Earlier this year, construction work started on Amman’s new stock exchange building. The development will be built in the Arjan district of Amman, near the existing Amman Stock Exchange. The development will serve as the headquarters for the new stock exchange and several public and private financial institutions.
The project will also contain a regional training facility, which will be set up by the Jordan Securities Commission.
Once complete, the Jordanian government is hoping the centre will develop into a regional financial centre, aimed at securing further foreign investment into the country.
Jordan’s stock market offers no restrictions for foreign ownership or investment and, given its location, financial sources suggest the Jordan National Financial Centre could become the financial hub of the Levant region.
Manufacturing has benefited from the creation of qualifying industrial zones (QIZs) since 2000. The US agreed to allow tariff-free imports of Jordanian goods manufactured in a handful of QIZs provided that Israeli companies contributed to the creation of the products. The policy was quickly successful. Jordan’s exports to the US totalled just $6.9m in 1997. In 2002, exports had grown to $661m a year. The governments of both countries drew up a free trade agreement in 2002. A similar agreement with the European Union (EU) soon followed.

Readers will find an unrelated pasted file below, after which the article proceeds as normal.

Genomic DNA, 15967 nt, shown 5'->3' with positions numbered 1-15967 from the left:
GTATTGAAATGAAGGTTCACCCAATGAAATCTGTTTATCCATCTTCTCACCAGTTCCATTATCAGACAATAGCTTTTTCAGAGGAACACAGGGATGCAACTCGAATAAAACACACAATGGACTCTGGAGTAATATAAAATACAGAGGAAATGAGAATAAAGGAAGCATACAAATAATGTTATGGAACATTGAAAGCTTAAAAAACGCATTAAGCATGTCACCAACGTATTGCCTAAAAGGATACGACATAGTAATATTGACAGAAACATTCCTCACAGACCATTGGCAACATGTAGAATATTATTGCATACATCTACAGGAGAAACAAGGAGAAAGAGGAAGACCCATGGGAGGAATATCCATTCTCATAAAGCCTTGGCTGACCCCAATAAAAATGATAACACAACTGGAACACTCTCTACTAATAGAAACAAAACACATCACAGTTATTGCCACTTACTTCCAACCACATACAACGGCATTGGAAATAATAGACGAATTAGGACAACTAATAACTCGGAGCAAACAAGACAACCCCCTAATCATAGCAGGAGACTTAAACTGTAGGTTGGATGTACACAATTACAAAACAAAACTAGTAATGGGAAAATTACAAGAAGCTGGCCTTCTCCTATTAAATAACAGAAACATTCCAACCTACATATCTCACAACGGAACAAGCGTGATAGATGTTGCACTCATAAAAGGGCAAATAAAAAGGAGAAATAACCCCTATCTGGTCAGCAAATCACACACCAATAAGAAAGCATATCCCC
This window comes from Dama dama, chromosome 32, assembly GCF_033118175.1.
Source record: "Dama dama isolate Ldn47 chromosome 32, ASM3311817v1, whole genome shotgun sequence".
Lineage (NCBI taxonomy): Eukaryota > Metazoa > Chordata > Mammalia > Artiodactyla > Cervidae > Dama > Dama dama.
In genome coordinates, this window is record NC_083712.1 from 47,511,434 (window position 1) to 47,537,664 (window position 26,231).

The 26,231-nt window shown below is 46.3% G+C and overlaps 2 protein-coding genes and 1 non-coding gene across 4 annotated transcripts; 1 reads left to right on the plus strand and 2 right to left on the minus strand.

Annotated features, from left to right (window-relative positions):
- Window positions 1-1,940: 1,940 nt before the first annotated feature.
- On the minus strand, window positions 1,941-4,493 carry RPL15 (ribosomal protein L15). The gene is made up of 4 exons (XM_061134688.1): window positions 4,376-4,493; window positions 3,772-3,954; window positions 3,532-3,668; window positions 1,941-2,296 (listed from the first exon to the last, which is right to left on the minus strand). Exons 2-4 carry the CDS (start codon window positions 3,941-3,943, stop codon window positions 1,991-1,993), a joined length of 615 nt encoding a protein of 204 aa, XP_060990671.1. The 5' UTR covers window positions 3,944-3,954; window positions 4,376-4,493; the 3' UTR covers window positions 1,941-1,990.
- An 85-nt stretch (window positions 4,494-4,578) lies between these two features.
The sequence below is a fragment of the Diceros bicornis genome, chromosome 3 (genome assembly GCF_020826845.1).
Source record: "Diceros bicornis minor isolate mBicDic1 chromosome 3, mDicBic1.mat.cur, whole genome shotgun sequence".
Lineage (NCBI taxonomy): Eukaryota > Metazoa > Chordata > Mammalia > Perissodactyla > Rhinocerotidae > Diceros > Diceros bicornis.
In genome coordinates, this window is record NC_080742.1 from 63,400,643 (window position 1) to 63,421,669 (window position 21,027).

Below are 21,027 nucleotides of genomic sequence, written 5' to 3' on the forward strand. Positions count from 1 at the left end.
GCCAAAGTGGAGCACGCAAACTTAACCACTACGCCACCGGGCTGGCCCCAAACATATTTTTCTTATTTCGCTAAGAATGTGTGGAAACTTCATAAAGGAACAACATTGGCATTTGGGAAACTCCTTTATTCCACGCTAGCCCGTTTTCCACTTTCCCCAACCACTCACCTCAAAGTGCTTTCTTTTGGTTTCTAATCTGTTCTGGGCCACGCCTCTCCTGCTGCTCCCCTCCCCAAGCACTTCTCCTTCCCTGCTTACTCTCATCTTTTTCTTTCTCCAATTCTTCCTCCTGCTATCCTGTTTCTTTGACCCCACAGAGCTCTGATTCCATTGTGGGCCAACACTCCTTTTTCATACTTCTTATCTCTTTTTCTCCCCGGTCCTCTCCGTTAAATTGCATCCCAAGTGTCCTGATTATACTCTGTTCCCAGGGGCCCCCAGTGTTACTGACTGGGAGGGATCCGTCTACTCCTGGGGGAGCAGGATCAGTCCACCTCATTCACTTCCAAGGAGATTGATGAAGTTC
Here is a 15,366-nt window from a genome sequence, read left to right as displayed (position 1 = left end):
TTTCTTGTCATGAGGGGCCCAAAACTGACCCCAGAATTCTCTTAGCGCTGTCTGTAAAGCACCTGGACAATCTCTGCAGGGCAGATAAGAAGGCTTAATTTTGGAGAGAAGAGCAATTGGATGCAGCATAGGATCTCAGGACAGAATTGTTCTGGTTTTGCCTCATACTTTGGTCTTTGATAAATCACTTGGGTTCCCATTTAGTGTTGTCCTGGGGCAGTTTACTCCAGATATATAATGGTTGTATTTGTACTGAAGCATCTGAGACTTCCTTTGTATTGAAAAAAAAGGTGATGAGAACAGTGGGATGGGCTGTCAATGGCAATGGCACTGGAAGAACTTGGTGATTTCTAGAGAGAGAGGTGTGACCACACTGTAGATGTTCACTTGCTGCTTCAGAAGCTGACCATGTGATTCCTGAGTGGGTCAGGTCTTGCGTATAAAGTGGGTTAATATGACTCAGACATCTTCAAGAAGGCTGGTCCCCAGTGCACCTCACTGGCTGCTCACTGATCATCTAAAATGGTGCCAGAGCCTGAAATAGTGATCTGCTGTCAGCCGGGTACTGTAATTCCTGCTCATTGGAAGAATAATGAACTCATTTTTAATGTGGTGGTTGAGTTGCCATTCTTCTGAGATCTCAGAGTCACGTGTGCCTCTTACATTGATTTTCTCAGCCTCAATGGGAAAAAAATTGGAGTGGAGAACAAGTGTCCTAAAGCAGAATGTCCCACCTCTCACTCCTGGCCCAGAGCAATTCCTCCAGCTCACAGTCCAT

After peaking at $1.42bn in 2006, Jordanian exports to the US dropped to $866 million through the first 11 months of 2009. The value of Jordan’s exports began to decline in 2007 and has continued throughout the economic crisis.
Jordan’s main exports to the US include apparel, jewellery and machinery while imports include vehicles, machinery, aircraft, cereals and electrical and medical equipment.
The QIZs also face stiff competition from China in the textiles market. Even without tariff-free access to the US, China can still supply textiles in greater quantities and at cheaper prices than is possible for Jordanian producers.
Jordan has limited natural resources. The country is water-poor and most of its energy requirements are met by imports. Its major competitive advantage is the production of agricultural fertilisers.